Awards for Research Excellence

02 May 2013

Outstanding paediatrician, Professor Diana Lennon, was one of three people to receive the Vice-Chancellor’s Commercialisation Medal at the University of Auckland’s Research Excellence Awards this week.

Engineering professors Peter Malin and Mark Taylor were also awarded the medal.

The Vice-Chancellor’s Commercialisation Medals were sponsored by UniServices and introduced by the new CEO of Auckland UniServices, Dr Andy Shenk.

He said the purpose of the Medal was to reward and recognise the impact of sponsored research and commercialisation activities and their contribution beyond academia to either industry or society.

“Rather than mark a single contribution, the medal recognises high impact and excellence over a number of years,” he said.

Diana-Lennon

In presenting the Medal to Professor Lennon, Dr Shenk said the award was made in recognition of her contribution to public health. This was best exemplified by her work in addressing the 1991 Group B Meningococcal epidemic that killed many children in New Zealand and left many others with life-long disabilities.

“Professor Lennon led the way in the communication of the urgent need for public health action and the subsequent design, implementation and roll out of the Group B Meningococcal vaccine programme that has been delivered to one million New Zealand children,” he said.

The annual “Celebrating Research Excellence” awards evening also recognised Early Career Research Excellence with awards to six of the University’s emerging top scientists, introduced by the Deputy Vice-Chancellor for Research, Distinguished Professor, Dr Jane Harding.

“We congratulate our Early Career Research Excellence award winners for their hard work and contributions to New Zealand’s social, economic, environmental and cultural wellbeing,” she said. “We look forward to seeing their research and their careers flourish in the future.”

The Faculty was represented by Dr Justin Dean, a lecturer and researcher from the Department of Physiology. Dr Dean’s research examines the question of why children born prematurely still often have neuro-cognitive deficits, despite dramatic improvements in intensive care.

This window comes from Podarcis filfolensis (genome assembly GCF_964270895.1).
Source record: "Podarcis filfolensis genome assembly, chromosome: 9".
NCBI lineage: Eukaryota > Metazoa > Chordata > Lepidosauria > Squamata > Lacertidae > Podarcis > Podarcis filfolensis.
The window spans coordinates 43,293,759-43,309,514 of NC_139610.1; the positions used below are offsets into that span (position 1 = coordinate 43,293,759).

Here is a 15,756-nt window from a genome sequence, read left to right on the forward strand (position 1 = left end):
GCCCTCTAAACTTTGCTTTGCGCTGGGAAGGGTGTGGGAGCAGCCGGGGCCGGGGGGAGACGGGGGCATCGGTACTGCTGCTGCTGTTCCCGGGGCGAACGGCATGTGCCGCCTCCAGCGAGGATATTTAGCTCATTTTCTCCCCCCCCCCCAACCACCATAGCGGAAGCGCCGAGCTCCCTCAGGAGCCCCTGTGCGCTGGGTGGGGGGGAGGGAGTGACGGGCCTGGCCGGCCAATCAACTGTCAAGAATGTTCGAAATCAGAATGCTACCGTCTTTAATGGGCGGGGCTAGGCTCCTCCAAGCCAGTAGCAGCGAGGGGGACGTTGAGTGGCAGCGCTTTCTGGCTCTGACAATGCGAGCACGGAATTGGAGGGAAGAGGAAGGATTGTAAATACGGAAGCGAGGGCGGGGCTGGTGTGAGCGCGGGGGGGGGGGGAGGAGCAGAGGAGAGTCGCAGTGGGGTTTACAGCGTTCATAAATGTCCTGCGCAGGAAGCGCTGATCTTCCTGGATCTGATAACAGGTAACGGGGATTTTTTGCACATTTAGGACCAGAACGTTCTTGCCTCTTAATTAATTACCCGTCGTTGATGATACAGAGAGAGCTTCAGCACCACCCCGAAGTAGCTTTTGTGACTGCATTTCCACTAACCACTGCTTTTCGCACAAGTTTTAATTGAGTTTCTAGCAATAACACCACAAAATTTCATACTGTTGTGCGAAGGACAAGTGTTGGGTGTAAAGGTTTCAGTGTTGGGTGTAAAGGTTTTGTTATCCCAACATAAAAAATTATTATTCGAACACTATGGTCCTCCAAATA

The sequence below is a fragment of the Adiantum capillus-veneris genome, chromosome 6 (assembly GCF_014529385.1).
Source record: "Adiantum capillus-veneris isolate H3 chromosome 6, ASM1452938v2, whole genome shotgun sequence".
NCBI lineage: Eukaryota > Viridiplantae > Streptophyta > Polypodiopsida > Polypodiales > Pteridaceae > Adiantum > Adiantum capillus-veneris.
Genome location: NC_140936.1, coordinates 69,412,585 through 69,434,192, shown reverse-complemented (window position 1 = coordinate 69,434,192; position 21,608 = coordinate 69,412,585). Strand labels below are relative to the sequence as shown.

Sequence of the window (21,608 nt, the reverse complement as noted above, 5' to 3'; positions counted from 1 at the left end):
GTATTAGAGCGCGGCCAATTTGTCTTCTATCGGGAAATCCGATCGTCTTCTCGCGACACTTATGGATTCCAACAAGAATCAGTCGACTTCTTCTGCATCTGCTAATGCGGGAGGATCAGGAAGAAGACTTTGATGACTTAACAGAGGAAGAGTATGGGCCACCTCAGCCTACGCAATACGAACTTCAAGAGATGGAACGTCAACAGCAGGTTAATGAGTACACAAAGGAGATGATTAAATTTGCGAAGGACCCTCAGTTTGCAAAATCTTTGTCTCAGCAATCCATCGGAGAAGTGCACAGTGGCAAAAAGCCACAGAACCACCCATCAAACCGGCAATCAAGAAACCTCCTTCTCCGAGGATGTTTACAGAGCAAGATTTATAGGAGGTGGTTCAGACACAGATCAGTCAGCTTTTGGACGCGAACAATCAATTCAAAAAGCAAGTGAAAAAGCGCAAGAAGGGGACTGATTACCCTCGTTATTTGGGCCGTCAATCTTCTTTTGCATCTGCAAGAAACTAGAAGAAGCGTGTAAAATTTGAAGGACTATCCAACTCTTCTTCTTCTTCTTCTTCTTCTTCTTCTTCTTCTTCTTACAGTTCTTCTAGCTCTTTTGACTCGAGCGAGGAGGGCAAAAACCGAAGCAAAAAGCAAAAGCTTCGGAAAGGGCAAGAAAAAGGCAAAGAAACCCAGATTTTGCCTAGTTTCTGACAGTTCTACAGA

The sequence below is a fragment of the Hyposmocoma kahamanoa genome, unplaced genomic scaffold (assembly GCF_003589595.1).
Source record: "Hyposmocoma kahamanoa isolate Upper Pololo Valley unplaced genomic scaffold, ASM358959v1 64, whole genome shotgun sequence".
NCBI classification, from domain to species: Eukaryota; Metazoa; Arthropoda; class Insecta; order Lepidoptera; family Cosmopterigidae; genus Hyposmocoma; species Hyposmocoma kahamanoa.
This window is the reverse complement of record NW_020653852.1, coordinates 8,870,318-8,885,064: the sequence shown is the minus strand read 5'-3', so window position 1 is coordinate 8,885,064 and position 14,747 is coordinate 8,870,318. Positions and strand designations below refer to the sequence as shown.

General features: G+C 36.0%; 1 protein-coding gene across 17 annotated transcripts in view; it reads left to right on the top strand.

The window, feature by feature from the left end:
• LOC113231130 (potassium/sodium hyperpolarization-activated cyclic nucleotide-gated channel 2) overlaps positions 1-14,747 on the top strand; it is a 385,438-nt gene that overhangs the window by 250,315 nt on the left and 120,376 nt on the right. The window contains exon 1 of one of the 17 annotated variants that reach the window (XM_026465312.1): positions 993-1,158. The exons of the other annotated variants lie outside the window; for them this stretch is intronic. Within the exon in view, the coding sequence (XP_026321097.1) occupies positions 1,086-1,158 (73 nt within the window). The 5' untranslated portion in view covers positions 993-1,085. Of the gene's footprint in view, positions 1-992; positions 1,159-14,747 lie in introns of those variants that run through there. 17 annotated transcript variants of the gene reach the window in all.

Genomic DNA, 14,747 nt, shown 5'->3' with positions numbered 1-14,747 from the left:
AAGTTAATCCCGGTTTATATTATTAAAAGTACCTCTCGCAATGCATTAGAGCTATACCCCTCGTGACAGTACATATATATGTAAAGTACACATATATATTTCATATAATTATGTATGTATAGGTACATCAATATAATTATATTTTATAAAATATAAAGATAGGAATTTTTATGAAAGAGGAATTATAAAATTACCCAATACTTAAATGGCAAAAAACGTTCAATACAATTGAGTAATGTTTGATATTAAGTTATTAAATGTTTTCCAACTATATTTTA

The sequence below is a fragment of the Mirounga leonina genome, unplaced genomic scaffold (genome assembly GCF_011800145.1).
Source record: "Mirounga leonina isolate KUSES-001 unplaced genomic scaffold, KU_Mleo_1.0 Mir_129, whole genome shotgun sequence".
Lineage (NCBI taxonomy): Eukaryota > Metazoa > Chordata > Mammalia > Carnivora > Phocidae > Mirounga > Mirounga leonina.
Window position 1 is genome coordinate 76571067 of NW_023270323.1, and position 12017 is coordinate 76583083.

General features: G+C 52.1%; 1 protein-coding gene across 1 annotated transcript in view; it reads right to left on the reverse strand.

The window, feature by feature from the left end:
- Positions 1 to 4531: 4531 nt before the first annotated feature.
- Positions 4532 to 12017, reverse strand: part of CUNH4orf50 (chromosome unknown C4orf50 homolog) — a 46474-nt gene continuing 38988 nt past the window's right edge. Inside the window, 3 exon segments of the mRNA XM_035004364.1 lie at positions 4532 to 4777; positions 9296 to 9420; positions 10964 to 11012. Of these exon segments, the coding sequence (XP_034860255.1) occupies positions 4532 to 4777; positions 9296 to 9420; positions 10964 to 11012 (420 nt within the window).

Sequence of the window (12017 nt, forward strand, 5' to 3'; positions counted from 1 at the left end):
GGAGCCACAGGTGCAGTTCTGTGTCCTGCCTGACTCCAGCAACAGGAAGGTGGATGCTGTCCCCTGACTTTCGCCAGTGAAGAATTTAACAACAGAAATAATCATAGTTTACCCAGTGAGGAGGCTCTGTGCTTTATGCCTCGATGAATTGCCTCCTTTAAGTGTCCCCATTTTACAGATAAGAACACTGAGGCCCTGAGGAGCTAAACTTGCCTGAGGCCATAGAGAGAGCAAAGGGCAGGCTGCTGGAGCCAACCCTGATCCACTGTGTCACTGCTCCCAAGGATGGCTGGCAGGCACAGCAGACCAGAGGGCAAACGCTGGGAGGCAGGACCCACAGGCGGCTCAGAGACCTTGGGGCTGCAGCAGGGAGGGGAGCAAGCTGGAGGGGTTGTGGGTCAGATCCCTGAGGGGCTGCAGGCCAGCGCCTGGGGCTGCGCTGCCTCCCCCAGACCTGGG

“Last year a paper for which Dr Dean was the lead author made the cover of the prestigious Science Translational Medicine Journal,” said Professor Harding.

The other successful researchers to receive this award were Dr Raj Das (Engineering), Dr Peng Du, (ABI), Dr Alexandra Monteith (Elam), Dr Clare Postlethwaite (Mathematics) and Dr James Russell (Biology).

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There were five awards for Top Doctoral Theses and these included Dr Chris McKinlay who completed his doctoral thesis at the Liggins Institute and Dr Stefan Oehlers who is with the Department of Molecular Medicine and Pathology in the School of Medical Sciences.

Dr Chris McKinlay’s thesis was entitled “Early School Age Outcomes after Exposure to Repeat Antenatal Glucocorticoids.” His main supervisor at the Liggins Institute was Distinguished Professor Jane Harding with co-supervisor, Professor Wayne Cutfield.

In his thesis Dr McKinlay showed that the children of women treated with repeat doses of glucocorticoids for preterm birth do not have increased physiological risk factors for later cardiovascular and metabolic disease, a concern that had previously limited wider use of this treatment.

These findings would encourage increased use of repeat doses of glucocorticoids for preterm birth, improving outcomes for infants born too early, and challenge previous hypotheses about underlying mechanisms of fetal programming of adult disease.

Dr Stefan Oehlers’ thesis was on ‘Zebrafish models of inflammatory bowel disease’ for the Department of Molecular Medicine and Pathology. His main supervisor was Professor Philip Crosier with co-supervisors Dr Christopher Hall and Professor Kathryn Crosier.

Dr Oehlers study characterised the innate immune system of the zebrafish model organism and examined the feasibility of utilising zebrafish larvae to investigate the function of inflammatory bowel disease (IBD) susceptibility genes. The results formed an important base for future application of the zebrafish model organism IBD research, provided novel insight into IBD aetiology and established new platforms for anti-inflammatory drug discovery.

“The extremely high standard of all nominations received this year is a credit to the many highly-talented graduate students at this University and shows the University’s consistent commitment to encouraging students in innovative and meaningful research,” said Associate Professor Caroline Daley, Dean of Graduate Studies who introduced the awards.